En route to the ground, which is just to the west of the town centre, I get a chance to have a look at the terminus for the Romney, Hythe & Dymchurch Railway. I mentioned earlier that I’d read about Hythe in books. I’ve no idea of the name of the book, but it was a hand-drawn effort from the 1950s about a small boy and his father traveling around Britain exploring the unique railways, one of which was the RHD. Although my own father and I did a bit of rail-touring in the 1960s, we never actually got to this one. So as I peer through the fence at the striking lines of the small but perfectly-formed 4-8-2 ‘Hercules’ puffing away in anticipation of another purposeful journey, I view it all through my eyes as a boy. Sniff.
The Reachfields home of Hythe Town Fc actually looks older than it is. Developed to allow at least a one-step terrace all around the ground, much of it is covered, and there is an excellent view from the upper part of the main stand. The spacious clubhouse bar is devoid of anything interesting to drink, sadly, and I have to make do with a cone of chips from the snackbar, but I’ve really had my fill of food and drink earlier, so am ready for the game. It’s a bit cooler than of late, with a good stiff breeze blowing from end-to-end, but the two mid-table teams – Hythe’s visitors today are Eastbourne Town – serve up some entertaining and sometimes downright comical fayre to keep us interested.
Four goals in a ten-minute spell midway through the first half are shared. Twice the home team go in front through well-taken strikes, only to gift the visitors equalizers with defensive lapses, the second going in off the striker’s backside after Hythe’s keeper takes just that little bit too long to clear the danger. The diminutive referee does his best to steal the show, blowing up for all manner of offences, either real or imaginary, and the second half is more huff-and-puff, although both sides have opportunities to nick it before Hythe finally take the initiative and win it 3-2.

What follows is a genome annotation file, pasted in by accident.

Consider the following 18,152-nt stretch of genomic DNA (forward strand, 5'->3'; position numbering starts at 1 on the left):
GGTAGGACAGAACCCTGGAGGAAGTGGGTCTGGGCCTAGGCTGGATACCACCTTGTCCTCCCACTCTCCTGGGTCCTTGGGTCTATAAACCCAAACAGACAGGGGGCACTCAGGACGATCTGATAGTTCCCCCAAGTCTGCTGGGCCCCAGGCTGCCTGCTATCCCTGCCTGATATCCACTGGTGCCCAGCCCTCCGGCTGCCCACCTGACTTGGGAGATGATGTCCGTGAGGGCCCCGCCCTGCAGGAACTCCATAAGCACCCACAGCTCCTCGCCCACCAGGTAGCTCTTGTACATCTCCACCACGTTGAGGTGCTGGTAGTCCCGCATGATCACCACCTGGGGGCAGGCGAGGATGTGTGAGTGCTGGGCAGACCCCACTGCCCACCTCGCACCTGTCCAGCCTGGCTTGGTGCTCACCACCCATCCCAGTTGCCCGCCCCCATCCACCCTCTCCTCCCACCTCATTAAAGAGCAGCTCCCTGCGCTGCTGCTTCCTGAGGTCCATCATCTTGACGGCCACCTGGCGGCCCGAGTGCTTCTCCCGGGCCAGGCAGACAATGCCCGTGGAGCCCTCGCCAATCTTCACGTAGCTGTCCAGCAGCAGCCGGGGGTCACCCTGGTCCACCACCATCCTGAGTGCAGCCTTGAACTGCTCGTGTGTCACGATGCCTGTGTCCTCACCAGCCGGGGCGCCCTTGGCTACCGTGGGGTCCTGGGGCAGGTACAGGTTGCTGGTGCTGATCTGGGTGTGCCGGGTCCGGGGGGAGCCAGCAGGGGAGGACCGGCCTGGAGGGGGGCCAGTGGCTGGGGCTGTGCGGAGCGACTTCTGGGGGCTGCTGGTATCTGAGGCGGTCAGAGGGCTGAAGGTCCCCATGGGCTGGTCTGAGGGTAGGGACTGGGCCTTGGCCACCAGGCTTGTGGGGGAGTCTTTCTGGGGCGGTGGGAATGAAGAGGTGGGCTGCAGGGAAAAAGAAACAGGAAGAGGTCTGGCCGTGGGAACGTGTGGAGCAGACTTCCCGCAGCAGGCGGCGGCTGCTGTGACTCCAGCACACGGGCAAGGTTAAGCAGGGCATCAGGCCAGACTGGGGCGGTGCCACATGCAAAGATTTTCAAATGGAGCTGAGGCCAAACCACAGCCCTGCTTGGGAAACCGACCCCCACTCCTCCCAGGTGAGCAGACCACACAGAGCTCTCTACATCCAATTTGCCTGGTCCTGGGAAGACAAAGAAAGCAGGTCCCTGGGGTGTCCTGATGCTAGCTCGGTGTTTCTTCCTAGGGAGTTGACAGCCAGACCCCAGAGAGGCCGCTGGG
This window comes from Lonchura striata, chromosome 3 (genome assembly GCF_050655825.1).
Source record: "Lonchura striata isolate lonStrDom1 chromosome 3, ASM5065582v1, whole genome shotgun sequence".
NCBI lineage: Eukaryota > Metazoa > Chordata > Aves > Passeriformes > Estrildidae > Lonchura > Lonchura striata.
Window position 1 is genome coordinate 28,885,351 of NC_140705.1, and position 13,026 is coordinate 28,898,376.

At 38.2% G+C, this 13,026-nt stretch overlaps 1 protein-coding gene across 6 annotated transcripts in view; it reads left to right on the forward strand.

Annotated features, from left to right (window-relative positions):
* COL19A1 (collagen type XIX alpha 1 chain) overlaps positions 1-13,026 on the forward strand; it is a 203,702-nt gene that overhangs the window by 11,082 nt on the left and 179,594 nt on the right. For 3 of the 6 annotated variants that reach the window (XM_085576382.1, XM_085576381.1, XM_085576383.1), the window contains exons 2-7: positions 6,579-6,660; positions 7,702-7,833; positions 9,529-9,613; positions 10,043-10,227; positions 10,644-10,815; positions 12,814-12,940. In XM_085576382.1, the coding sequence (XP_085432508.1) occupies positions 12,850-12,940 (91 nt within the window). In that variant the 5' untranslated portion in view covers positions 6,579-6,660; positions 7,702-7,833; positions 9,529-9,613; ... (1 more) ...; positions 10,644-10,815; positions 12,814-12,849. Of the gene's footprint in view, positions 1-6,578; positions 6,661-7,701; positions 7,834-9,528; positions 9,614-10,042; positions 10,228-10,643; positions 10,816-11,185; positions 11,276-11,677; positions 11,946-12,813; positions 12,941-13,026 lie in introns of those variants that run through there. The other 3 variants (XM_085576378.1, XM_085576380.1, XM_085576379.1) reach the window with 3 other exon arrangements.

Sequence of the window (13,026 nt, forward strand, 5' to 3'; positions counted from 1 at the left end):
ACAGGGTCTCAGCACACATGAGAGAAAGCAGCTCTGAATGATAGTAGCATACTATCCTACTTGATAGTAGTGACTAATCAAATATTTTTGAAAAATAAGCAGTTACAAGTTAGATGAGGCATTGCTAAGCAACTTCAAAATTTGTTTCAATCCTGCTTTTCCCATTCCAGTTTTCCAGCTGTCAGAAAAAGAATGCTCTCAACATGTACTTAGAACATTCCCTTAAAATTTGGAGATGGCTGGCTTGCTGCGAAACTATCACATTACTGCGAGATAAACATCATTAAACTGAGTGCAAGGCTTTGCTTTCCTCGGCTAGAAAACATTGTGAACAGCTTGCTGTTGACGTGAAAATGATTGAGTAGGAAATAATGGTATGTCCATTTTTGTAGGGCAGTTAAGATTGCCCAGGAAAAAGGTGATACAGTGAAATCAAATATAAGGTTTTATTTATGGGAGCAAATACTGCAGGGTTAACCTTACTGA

My journey home from Dad’s Army country allows me time for a beer in Folkestone and I drop into the Pullman, an up-market bar/restaurant where ‘classical’ is the muzak of choice. There are a number of beers on tap, but I decide it’s time for a pint of Harvey’s Best, probably the finest cask bitter money can buy.
So please let me know if you ever get wind of a Harvey’s drayman’s strike – I might just have to start panic drinking!
Programme: On the turnstiles. 50p I think. Usual stats and match reports. Lots of adverts.
Floodlight pylons: 4
Parakeets: Sadly no. Not even one. Plenty of big fat seagulls, though, as you would imagine.
Club shop: Yes, a doorway behind the goal leads to some kind of dark, gloomy storage room where a tressle table stocks hats, scarves, shirts, old programmes etc.
Toilets: Near the corner flags. Old-fashioned urinals.
Music the teams run out to: The Bee Gees ‘So You Win Again’ was playing but this might have just been coincidental
Kop choir: No
Away fans: a few around the ground.
What’s In A Name? I presume most of Hythe Town’s Taser Hassan’s goals have been stunning… Wonder if young fans of Eastbourne’s Sam Crabb call him ‘Crusty’? (You’d have to have kids to understand that one…)